projects for hydro and power development. This WCD "Code of Conduct" will this is at least what private companies, international financial institutions and NGOs contributing towards this process expect - decrease investment risks by means of both increasing transparency and the involvement of stakeholders into the planing process. We strongly support the view that commercial, environmental and social goals can not only be attained simultaneously but even reinforce each other. The high-head hydropower projects that will be presented today are in a way much easier to handle than large dam projects, as many typical social and political conflicts can be avoided. At the same time the financial burden is comparatively lower. In the case of high-head hydropower, neither high dams nor large reservoirs are required. This means less works on the surface than for traditional dam projects with large reservoirs thereby minimising the necessity for both displacement of persons and submerging of valuable land. All in all we can say that from an environmental and commercial point of view the projects that will be presented have a high potential. But since public funds are short all over the world, so in Pakistan, private investment is required. And private capital will only be invested if there is confidence between the partners. Confidence in the planning design, the project assessment and the overall framework. We certainly have learnt from experience and I understand that policies have now been set by the Government of Pakistan and the Provincial Governments to create transparent procedures that all players will trust. To set and maintain such policies carefully is a not an easy task for any Government. However, it will pay off dearly to the national economy. It is part and parcel of good governance, that we all desire so much. This is why we can rightfully say that the projects presented today have potential, yet the conducive conditions for their realisation of this potential need to be created and maintained. I am happy that with the attendance of high-ranking representatives from Pakistan and from the German business community a new dialogue can be started. And I am sure that if both sides will accept each others goals the common goal to develop the hydropower potential in Pakistan can be reached. This is all the more important, since hydropower is both a financially viable, renewable and emission free source of energy that can provide Pakistan with the energy needed for her future economic and social development.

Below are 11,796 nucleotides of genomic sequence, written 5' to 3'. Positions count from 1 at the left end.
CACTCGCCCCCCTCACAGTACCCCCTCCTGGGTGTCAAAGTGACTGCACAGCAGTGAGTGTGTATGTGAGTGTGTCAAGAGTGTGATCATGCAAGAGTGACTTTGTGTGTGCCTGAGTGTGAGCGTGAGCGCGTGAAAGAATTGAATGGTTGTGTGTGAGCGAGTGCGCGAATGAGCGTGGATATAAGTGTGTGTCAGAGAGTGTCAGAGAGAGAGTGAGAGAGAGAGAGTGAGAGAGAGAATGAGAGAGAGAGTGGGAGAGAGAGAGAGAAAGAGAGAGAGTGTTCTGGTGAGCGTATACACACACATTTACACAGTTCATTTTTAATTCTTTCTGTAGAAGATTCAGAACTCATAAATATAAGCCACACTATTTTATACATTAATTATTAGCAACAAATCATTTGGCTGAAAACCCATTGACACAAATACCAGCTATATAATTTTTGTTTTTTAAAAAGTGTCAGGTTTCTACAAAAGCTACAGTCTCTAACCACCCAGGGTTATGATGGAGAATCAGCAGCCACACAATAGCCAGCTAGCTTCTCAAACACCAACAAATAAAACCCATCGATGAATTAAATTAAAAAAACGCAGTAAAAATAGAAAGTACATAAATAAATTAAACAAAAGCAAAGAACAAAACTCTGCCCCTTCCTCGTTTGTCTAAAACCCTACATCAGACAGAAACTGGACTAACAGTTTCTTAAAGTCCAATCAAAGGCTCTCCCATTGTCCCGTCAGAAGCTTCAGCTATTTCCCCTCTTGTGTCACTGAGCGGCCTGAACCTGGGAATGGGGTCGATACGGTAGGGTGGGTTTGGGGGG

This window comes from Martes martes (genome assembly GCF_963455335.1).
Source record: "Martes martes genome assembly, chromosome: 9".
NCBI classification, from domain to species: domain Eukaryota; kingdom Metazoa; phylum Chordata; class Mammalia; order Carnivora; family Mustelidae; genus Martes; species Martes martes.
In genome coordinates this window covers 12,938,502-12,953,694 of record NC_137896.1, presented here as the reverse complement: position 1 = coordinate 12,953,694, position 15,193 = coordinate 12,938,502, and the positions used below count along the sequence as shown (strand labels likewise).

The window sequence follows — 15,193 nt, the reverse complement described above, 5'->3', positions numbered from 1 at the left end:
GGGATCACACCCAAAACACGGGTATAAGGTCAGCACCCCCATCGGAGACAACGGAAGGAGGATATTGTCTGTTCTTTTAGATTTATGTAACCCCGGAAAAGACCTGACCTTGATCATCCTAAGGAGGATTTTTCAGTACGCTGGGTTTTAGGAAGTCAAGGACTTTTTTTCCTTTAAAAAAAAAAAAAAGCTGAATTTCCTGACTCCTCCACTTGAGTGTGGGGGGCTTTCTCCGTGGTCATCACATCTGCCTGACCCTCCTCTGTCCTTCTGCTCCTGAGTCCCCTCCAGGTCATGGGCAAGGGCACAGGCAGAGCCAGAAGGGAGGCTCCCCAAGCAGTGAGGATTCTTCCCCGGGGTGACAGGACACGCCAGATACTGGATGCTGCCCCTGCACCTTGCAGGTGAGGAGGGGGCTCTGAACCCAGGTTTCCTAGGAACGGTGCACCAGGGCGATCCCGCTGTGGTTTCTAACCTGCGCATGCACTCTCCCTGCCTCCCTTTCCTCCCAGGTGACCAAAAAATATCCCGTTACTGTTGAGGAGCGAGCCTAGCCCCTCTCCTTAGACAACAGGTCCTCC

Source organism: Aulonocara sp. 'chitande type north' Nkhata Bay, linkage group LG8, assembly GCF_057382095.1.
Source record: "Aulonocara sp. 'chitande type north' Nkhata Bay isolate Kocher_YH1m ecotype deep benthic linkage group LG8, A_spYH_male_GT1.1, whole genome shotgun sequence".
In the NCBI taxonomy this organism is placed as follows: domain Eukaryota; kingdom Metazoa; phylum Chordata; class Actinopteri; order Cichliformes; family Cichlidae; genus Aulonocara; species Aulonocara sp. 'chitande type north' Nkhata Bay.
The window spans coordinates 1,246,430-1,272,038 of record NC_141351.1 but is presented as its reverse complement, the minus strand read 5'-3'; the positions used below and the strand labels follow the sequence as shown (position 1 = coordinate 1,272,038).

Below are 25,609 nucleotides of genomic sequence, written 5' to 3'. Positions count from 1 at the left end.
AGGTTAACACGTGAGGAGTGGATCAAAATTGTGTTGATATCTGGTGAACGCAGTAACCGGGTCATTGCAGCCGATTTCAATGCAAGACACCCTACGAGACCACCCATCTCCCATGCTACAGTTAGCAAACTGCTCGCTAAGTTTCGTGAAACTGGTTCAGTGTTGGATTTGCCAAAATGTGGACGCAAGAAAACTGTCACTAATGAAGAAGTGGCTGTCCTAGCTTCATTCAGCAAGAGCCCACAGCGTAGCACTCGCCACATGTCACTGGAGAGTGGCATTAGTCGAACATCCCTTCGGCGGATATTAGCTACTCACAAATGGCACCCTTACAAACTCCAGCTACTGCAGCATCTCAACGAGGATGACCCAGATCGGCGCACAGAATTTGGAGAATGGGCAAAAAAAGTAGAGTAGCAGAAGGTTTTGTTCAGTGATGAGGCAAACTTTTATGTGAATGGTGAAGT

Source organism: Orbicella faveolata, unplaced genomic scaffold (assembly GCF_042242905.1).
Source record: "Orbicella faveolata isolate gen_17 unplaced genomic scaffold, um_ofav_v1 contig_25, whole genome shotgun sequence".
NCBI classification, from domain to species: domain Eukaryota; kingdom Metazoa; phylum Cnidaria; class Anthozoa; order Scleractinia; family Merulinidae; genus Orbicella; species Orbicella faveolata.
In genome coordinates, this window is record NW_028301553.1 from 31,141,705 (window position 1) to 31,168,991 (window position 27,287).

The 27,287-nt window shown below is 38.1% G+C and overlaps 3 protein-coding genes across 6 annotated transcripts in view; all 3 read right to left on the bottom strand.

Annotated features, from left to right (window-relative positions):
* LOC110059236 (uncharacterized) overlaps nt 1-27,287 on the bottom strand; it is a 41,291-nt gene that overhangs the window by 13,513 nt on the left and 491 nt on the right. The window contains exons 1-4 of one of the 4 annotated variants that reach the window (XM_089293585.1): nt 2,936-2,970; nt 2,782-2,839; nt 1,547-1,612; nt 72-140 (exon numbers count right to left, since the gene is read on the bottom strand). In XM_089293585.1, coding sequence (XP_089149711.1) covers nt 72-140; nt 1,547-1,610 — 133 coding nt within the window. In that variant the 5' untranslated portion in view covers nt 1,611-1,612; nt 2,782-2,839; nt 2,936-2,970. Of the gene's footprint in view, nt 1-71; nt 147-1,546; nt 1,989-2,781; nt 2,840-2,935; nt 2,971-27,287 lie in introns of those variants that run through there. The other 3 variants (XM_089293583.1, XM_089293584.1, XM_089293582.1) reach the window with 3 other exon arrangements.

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Wasserkraftprojekte in Pakistan

3.

Speech of Mr Zafar Ullah Khan, Federal Secretary of Water and Power, Government of Pakistan

First of all, I would like to thank you for coming here to attend this meeting and to share with us some information which certainly must be of interest to you and every person who is interested in development of clean energy. And allow me to tell you something: Pakistan has